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27 Mar 2014 11:43
The up-skilling of general practitioners (GPs) will assist in controlling healthcare costs and improve the quality of care provided to patients, says Dr Bobby Ramasia, principal officer of Bonitas Medical Fund.
The report shows that payments for hospital services accounted for 36.7% of the total benefits paid to healthcare providers during 2012 while specialist fees accounted for a further 23.3%. Together, payments to hospitals and specialists accounted for 60% of the total paid to healthcare providers and these costs are escalating at a rate of between 11 and 12% annually.
Ramasia says that a review of Bonitas’ claims data has shown that a large proportion of Bonitas’ hospital costs result from overnight admissions.
Admissions for pneumonia and gastroenteritis in particular feature in the scheme’s top five admission categories and represent the top cost drivers.
“These admissions could be avoided by educating GPs on clinical guidelines and care pathways for the management of these conditions as an outpatient.
“The upskilling of general practitioners, such that they are equipped to perform relatively minor procedures in their rooms rather than referring these cares to specialists and hospitals, will have a significant impact on reducing health costs,” he explains.
In this context, the need for additional clinical skills to deliver cost savings and improvements in the quality of care being provided by GPs has been highlighted by independent practitioner associations and healthcare professionals.
Bonitas has responded by establishing a programme that is designed to enhance surgical and medical skills likely to be carried out by GPs.
“Our ultimate objective is to increase the GP’s ability to manage patients more professionally and clinically appropriately at primary care level, and decrease the unnecessary referral to secondary care and hospital care,” explains Ramasia.
Candidates who attend course are awarded a certificate of attendance of a GP skills enhancement programme. Following formal accreditation of their facilities, GPs who attend the programme are rewarded for managing clinical and surgical conditions that contribute to the escalating downstream costs. Continuing Professional Certificates obtained from the University of Pretoria are also offered to GPs who attend the entire course.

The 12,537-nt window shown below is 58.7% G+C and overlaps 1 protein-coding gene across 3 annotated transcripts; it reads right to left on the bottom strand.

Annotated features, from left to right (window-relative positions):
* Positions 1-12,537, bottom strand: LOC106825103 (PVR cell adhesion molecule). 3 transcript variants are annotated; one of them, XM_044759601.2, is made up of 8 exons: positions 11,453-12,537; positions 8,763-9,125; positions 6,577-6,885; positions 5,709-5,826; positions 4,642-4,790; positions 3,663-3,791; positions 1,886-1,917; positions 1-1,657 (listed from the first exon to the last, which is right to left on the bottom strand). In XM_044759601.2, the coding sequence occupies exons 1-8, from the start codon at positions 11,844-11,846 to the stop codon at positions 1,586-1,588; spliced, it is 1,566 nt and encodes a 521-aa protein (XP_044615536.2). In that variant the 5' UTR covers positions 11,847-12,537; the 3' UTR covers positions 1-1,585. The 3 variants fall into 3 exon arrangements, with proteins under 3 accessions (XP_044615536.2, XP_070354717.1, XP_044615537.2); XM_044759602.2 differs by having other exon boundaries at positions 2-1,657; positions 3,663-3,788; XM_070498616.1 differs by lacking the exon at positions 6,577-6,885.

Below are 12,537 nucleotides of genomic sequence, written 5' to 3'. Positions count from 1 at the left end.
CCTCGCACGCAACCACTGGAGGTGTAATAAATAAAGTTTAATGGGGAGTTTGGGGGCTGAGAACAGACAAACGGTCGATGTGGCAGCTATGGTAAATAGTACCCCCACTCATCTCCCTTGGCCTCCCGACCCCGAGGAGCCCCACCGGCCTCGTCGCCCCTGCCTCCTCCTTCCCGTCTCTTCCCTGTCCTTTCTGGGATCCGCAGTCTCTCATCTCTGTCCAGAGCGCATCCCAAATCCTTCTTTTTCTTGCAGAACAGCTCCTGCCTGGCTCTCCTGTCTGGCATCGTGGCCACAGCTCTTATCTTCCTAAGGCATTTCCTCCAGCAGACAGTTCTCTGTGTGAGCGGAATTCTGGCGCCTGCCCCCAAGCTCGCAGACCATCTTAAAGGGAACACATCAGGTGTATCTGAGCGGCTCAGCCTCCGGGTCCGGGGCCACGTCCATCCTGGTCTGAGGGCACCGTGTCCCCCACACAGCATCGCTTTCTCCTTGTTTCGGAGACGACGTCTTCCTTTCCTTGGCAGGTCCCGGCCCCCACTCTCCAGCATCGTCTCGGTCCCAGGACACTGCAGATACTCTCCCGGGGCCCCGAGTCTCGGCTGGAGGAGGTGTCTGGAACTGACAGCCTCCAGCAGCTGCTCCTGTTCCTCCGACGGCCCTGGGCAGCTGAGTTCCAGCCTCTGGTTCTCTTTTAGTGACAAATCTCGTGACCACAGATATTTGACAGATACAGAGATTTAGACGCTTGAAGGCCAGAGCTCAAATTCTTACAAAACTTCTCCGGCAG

“The initiative is essentially a relearning programme and it is hoped that during the course, GPs will develop progressively in all clinical areas,” he says.
Ramasia believes that this strategy must be underpinned by an effective peer review process. “Bonitas has a well-established GP profiling and peer management processes in place, which is constantly developing and evolving. We have set up a series of peer review master classes during which the candidates are formally trained and accredited.
“The programme covers an overview of profiling tools, the peer review process, quality indicators and clinical guidelines. This will ensure a consistent and credible peer management process, which we believe will raise both the profile and status of peer managers,” he explains.
Learning opportunities will also be offered to the National Health insurance pilot site doctors. This will enhance their skills and promote holistic and complete area at the primary care centre as far as it is clinical appropriate, and without compromising the patient’s or doctors’ safety.
Ramasia says that by creating a constructive and transparent partnership between the general practitioner, patient and medical scheme we will be able to monitor healthcare delivery collectively.
Sustainable healthcare system
This will encourage behaviour change will that will result in improved cost effectiveness, quality and clinical outcomes. “The general practitioner holds the key to the success of this strategy and we are therefore committed to fostering closer relationships with them and to provide support through relevant information sharing and effective peer management,” he concludes.
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